Tuesday, March 25, 2008

Anglican Church

At the top of a hill in Holland Landing, the westernmost community in EG, stands this lovely country church built in 1843. It’s surrounded on three sides by a cemetery, headstones attesting to both the short and long lifespan of its early parishioners.

Technically, the church is on Old Yonge Street, once Yonge Street said (but disputed) to be longest street in the world, stretching from Lake Ontario to the Minnesota border.

This view is of rear of the church. The windows fascinate me. Building the church must have been a labor of love -- such attention to detail way back when this community was truly in the boonies on a muddy road over swampy land between Toronto and Lake Simcoe.

14 comments:

oldmanlincoln said...

It is a nice-looking building and similar to those we see here in the country surrounded by graveyards.

Abraham Lincoln in Brookville, Ohio

dot said...

It's a very pretty little church. Maybe you can get a close up of one of the windows.

RuneE said...

You can often accomplish more when you have less - that is one lesson I have learned during the last couple of decades in my home country.

Thank you for the comment - I plan something totally different for the next Bridges post. That is, if I don't change my mind...

Small City Scenes said...

Very nice church. I like old churches and have a blog called Holy Houses where I post pictures of churches. Would you mind if I used this church for my blog. I will credit you.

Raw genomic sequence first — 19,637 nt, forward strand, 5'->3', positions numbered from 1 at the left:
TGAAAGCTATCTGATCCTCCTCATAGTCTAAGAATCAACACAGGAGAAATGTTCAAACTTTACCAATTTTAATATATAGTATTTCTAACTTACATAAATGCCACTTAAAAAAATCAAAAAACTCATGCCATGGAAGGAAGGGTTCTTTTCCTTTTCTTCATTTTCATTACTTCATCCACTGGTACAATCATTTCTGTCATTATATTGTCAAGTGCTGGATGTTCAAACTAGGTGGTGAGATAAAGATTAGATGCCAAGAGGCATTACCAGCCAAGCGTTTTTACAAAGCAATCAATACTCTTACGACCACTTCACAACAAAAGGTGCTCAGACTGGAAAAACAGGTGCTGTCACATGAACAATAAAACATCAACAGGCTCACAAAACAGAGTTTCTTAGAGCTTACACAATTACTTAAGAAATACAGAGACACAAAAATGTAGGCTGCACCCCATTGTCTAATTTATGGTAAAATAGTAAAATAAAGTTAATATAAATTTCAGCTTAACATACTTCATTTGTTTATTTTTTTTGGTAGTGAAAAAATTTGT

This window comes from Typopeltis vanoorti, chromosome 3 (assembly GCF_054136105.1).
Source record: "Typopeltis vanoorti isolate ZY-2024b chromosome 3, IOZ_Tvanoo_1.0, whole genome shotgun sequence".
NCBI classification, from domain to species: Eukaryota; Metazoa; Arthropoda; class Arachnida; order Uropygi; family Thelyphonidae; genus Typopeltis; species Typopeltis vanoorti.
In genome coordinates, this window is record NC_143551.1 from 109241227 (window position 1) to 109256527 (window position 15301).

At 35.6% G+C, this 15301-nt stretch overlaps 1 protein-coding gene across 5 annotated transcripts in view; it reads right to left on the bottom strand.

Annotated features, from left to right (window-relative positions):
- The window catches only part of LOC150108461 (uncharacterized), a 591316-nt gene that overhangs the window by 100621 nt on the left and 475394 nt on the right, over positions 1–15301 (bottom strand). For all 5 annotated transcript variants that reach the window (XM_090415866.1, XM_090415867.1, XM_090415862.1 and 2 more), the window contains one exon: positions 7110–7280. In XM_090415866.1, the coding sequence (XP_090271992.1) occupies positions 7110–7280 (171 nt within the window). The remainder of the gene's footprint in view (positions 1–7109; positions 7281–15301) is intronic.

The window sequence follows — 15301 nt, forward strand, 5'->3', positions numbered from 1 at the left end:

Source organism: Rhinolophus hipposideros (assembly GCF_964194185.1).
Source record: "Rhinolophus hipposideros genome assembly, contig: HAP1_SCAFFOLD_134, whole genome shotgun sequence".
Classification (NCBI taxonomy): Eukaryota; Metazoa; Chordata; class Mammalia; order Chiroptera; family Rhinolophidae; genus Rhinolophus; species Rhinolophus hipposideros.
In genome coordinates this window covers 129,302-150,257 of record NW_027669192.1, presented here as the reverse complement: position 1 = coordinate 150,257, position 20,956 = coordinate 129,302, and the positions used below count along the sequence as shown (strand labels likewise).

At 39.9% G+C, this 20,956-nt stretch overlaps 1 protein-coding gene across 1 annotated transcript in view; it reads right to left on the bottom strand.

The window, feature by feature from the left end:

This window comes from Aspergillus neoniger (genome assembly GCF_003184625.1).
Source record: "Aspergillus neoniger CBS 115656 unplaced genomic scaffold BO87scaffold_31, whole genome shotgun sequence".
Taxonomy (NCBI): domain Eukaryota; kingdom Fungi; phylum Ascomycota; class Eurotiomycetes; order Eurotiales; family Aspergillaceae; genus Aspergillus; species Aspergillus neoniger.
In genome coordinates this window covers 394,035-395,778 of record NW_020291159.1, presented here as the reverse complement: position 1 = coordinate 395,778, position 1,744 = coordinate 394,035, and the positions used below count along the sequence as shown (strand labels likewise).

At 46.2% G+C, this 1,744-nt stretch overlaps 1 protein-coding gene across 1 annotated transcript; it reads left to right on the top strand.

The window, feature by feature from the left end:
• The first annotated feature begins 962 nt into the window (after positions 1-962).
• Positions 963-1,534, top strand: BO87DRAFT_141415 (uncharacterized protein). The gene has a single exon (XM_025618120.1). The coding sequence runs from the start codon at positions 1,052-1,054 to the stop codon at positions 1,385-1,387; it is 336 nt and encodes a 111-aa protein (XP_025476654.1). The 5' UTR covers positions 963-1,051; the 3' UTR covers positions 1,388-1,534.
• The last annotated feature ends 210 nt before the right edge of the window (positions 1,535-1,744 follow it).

Out here in the cuntryside most older churches are wooden--painted white-- to reflect their Scandinavian heritage. And none as old as the one you have pictured. MB

Your EG Tour Guide said...

MB,
I'm honoured that you want to use my church photo! So the answer is yes.

If you like photos of churches, stay tuned. I have more. ;-)

david mcmahon said...

Love the shadows across the snow. And your red, red robin brought back many childhood memories of the song ....

Outhouse Capital of Canada said...

We have an Anglican church here that I should post a picture of, it looks like it was transplanted from England.

Salty said...

I see we share a love much of the same subjects. Nice work you have here, Like me you too are on the lookout for the first signs of spring.
Thanks for visiting Country Captures and taking your time to comment.

Chrisss said...

Hi, I stumbled on your blog and I am happy I did, as I love the pictures and the accompanying stories. Will drop by again :-)

Small City Scenes said...

Thanks! My churches blog is
http://www.holyhouses-day4plus.blogspot.com

MB

Ida said...

Lovely. All of them.
All the way up. :)

the teach said...

What a beautiful church! Not gaudy or ornate, just a lovely edifice!. I've looked at all your pix (your last 4 posts). Thanks for sharing! And thanks for visiting my Skywatch Friday post! Come again!

Jana said...

Nice photos in your series. That is a beautiful church!

Miriam said...

My great-great-great-great-grandparents probably worshipped in this church. They were in East Gwillimbury in 1861 and belonged to the Church of England. Thanks for posting these!

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East Gwillimbury is a rural town less than an hour north of Toronto, Canada's largest city. My family calls me CameraGirl because I take my camera with me wherever I go.